I’m a Recovering Crime Writer, Not a Lawyer.

I’ve been watching one of those social-media explosions, lately. Let’s see if I can even find video without commentary attached…

There is more video than this, but a huge number of the copies I’ve seen include people speculating about what happened, so I’ll let you look them up yourself.

She was 19 years old (note for people outside the US: two years below the legal drinking age.) and at some point the following day, (many, many hours later) she was found dead inside a hotel freezer in an “unused” portion of the building which was under renovation. (And that’s pretty much everything anyone can agree on.)

In the beginning, the police seemed to be leaning toward this being an accidental death.

And then, Kanneka’s mother took her story to social media (I actually heard about this on Twitter, before it got to mainstream news in my area), and the internet rose up in support of a more thorough investigation.

The manner of death is now undetermined. (Manner of death is a check-box. Multiple choice. Five options. Natural, Homicide, Suicide, Accidental and Undetermined. It is not the same thing as cause of death, which could be Alcohol poisoning, hypothermia, asphyxia, etc.)

And on the internet–you’ll see what I mean, if you look at many of the videos–the theories of how and why Kanneka died run from the reasonable to X-Files worthy material.

My opinion? Doesn’t really matter a lot, but I think unlikely that Kanneka was murdered for her organs, and it’s also unlikely that her death was faked by sex-traffickers.

I still think there’s an excellent chance she was murdered.

Oh, no. Not in the way you’re thinking. I don’t think anyone pushed her in the freezer, or locked the door, or edited themselves out of the surveillance footage.

What I believe is that this death may have been the result of a felony.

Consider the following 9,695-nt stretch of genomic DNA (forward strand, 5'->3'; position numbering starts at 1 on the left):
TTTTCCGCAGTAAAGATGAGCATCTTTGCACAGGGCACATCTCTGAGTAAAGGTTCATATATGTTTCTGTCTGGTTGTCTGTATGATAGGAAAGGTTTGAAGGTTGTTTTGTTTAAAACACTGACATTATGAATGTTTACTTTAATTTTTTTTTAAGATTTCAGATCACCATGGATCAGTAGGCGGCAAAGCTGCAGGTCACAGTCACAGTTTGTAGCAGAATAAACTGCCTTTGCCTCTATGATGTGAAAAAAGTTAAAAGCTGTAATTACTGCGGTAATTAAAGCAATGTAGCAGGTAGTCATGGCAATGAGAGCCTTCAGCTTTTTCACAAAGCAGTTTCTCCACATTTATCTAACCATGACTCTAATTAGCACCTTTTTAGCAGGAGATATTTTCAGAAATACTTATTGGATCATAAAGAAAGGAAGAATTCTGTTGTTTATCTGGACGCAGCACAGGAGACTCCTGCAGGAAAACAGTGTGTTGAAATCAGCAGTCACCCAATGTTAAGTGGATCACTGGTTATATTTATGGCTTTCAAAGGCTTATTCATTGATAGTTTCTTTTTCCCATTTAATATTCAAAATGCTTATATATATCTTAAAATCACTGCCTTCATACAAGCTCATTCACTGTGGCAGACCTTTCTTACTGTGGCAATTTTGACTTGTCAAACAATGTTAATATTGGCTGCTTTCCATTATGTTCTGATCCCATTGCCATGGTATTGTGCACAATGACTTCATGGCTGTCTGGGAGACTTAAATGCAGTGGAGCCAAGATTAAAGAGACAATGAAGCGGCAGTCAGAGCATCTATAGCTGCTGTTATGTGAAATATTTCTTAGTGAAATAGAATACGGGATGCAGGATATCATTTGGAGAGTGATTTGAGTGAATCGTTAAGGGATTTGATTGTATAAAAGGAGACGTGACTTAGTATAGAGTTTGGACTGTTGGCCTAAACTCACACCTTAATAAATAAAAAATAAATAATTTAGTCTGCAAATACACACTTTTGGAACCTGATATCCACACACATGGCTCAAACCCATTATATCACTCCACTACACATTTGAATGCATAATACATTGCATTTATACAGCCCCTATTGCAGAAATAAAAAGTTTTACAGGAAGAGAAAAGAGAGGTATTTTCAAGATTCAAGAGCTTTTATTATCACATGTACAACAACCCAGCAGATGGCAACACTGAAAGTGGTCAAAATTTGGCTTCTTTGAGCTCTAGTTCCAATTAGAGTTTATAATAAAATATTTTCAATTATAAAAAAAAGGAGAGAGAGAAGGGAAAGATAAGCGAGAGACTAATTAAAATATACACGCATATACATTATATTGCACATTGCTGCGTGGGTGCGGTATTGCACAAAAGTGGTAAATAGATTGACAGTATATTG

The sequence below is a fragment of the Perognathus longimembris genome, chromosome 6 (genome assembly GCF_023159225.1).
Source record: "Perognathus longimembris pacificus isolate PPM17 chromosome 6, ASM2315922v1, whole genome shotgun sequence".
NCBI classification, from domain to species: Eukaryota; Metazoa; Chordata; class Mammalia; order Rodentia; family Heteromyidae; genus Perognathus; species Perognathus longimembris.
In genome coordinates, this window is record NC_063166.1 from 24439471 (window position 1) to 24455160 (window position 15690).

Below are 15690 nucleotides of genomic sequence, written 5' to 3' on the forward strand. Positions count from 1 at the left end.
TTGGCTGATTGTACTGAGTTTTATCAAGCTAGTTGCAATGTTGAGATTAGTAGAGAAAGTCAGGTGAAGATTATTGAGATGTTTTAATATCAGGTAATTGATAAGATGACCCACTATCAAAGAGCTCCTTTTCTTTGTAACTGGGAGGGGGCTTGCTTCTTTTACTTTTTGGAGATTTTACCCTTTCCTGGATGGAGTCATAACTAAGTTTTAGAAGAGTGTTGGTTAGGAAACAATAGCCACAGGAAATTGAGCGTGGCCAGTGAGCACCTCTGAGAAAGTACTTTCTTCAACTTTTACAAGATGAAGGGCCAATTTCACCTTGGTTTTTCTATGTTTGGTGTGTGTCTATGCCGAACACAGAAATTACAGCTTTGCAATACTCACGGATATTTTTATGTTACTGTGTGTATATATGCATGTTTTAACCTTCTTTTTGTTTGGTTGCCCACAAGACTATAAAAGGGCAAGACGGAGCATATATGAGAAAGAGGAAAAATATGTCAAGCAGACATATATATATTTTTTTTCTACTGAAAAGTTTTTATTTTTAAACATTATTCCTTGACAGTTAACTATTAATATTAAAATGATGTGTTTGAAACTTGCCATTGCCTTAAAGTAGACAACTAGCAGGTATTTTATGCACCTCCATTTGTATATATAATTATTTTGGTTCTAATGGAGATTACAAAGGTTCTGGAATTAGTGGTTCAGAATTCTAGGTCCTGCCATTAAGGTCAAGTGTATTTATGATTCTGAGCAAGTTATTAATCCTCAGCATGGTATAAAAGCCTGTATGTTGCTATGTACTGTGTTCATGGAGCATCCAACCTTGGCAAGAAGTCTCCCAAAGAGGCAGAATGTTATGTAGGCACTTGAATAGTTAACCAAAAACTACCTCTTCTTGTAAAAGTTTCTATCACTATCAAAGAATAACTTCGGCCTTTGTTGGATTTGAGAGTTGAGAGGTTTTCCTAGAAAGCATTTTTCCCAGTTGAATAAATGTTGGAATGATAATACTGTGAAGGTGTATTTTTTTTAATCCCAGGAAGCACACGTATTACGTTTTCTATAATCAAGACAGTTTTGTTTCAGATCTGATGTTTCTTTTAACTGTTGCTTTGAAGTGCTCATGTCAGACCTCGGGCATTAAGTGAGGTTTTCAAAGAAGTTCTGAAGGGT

Felony murder is the idea that you are responsible for the deaths that occur while you are committing a felony, or as the result of a felony. And–in the United States–it’s more or less first degree murder.

So, imagine that you are the get-away driver in a bank robbery. You never set foot in the bank, you never point a gun at anyone. Maybe your accomplices inside the bank don’t even have guns. The bank guard turns and shoots your buddy Steve. Steve dies as a result of your felony, so… guess who’s going to jail for murder? Just a hint: not the bank guard.

So, now that you have the general idea…

Imagine that you are a drug dealer in a hotel party. Selling illegal drugs is a felony. (Selling any scheduled drug without a license is, too.)

(As is Conspiracy, by the way. Someday, I’ll have to talk about my deep and abiding hatred of conspiracy.)

So, here we are… Down to the toxicology report.

If what we’re looking at is purely alcohol intoxication, then, maybe it’s an accidental death.

If, on the other hand, there’s anything else causing that intoxication… If she was sold or given drugs… If there were drugs at the party, and that’s the reason nobody called the police or the front desk when she first went missing… if any number of things happened,… that’s a death as the result of a felony.